Must See Soccer Videos
U.S. Men's National Team Defender Omar Gonzalez on His World Cup Training
U.S. Men's National Team Midfielder Graham Zusi on Preparing for the World Cup
Abby Wambach's Med Ball Core Workout
Clemson women’s soccer knows about speed. Besides playing a rugged ACC schedule year in and year out, they’ve made an appearance in six consecutive NCAA Tournaments. With the Tiger’s ability in mind, we hit up the team’s strength and conditioning coach, David Abernethy, with a few questions about working multidirectional speed.
STACK: How important is multidirectional speed in soccer?
David Abernethy: Soccer is all about performing powerful, explosive bouts over and over for 90 minutes. An athlete must be able to change direction while minimizing speed loss. Defense, especially, is multidirectional; so being able to settle down in your hips and mimic the offensive player’s speed while moving backwards, forwards and side-to-side is crucial.
How do you improve this?
DA: We start by teaching basic and proper speed mechanics—focusing on knee lift, arm drive and body control. When we teach the basics of linear speed, we focus on stride length and frequency, knee bend, pressing the outside foot and minimizing excess or negative movements that affect moving efficiently at high speeds. We also do something we call “coming to balance,” which teaches the players to stop without losing body control and the ability to reaccelerate.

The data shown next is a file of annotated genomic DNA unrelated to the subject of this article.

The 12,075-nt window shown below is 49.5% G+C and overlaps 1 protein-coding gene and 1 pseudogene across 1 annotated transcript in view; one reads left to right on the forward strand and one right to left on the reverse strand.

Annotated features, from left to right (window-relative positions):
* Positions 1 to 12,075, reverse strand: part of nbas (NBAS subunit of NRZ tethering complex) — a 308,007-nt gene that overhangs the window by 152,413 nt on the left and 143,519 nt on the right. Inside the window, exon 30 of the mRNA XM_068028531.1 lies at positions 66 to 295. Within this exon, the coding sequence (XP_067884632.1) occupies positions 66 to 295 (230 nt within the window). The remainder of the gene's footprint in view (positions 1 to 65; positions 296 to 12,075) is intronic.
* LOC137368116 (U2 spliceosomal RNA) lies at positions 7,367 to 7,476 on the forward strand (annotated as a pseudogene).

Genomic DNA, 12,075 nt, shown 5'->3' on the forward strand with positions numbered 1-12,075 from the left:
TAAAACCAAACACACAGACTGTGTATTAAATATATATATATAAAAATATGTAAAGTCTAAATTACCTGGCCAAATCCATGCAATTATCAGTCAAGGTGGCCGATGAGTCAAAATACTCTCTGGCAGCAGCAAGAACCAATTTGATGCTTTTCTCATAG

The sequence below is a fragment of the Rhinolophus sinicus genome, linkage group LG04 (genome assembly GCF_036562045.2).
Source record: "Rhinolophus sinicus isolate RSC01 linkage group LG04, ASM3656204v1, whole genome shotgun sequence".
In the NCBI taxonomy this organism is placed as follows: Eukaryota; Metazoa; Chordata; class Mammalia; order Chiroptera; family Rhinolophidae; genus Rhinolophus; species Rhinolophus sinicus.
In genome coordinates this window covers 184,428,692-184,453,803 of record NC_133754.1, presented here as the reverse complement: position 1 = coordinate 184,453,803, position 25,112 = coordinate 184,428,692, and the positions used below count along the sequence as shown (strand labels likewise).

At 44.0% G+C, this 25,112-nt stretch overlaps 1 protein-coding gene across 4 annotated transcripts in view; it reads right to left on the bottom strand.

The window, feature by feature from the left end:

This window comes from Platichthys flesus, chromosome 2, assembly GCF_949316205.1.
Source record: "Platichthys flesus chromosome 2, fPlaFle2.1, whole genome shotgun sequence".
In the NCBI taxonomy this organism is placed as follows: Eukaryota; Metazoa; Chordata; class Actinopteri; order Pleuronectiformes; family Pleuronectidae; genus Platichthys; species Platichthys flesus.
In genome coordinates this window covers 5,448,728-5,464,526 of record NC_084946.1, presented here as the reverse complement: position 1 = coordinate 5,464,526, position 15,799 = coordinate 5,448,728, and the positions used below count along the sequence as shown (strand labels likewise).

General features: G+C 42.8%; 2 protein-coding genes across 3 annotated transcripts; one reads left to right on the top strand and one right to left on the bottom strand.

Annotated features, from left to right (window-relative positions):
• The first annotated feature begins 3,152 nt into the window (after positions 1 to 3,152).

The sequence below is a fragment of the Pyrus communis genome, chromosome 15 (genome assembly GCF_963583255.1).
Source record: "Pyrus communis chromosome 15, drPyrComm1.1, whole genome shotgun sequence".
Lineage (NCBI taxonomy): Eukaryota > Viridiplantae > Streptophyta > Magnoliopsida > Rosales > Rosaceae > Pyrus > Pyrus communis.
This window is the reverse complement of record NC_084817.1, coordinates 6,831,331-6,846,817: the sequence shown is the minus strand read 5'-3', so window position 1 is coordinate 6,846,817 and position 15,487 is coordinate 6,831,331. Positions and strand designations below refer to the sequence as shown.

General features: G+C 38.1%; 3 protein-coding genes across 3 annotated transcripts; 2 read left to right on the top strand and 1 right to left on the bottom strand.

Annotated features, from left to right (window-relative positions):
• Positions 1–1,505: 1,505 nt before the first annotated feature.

When do you train multidirectional speed?
DA: All of our multidirectional training is done in the off-season on Tuesdays and Thursdays. We want the players to use in practice what they work on during those two days, so their skills and performance transfer directly to the game.
Can you explain some drills you use to work this type of speed?
DA: We do a four-corner drill to teach the players to run straight ahead and change direction at full speed. We perform some plyometrics—basic vertical jumps to teach controlled landings with knees bent, chest out and butt back, while keeping their knees, toes and hips aligned. We also use a speed ladder to teach foot fire, knee bend and body control.
Photo: orangeandwhite.com/Mark Crammer